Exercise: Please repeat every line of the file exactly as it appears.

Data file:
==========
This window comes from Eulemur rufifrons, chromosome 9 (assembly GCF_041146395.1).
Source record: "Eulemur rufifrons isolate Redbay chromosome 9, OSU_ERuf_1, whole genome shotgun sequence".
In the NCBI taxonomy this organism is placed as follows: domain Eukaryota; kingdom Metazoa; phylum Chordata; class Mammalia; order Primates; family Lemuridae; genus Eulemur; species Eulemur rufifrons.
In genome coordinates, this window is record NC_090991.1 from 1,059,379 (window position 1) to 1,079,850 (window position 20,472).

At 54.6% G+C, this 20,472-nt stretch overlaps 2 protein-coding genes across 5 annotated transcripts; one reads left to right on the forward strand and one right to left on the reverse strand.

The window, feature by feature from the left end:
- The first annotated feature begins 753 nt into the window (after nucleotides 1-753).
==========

This window comes from Eulemur rufifrons, chromosome 9 (assembly GCF_041146395.1).
Source record: "Eulemur rufifrons isolate Redbay chromosome 9, OSU_ERuf_1, whole genome shotgun sequence".
In the NCBI taxonomy this organism is placed as follows: domain Eukaryota; kingdom Metazoa; phylum Chordata; class Mammalia; order Primates; family Lemuridae; genus Eulemur; species Eulemur rufifrons.
In genome coordinates, this window is record NC_090991.1 from 1,059,379 (window position 1) to 1,079,850 (window position 20,472).

At 54.6% G+C, this 20,472-nt stretch overlaps 2 protein-coding genes across 5 annotated transcripts; one reads left to right on the forward strand and one right to left on the reverse strand.

The window, feature by feature from the left end:
- The first annotated feature begins 753 nt into the window (after nucleotides 1-753).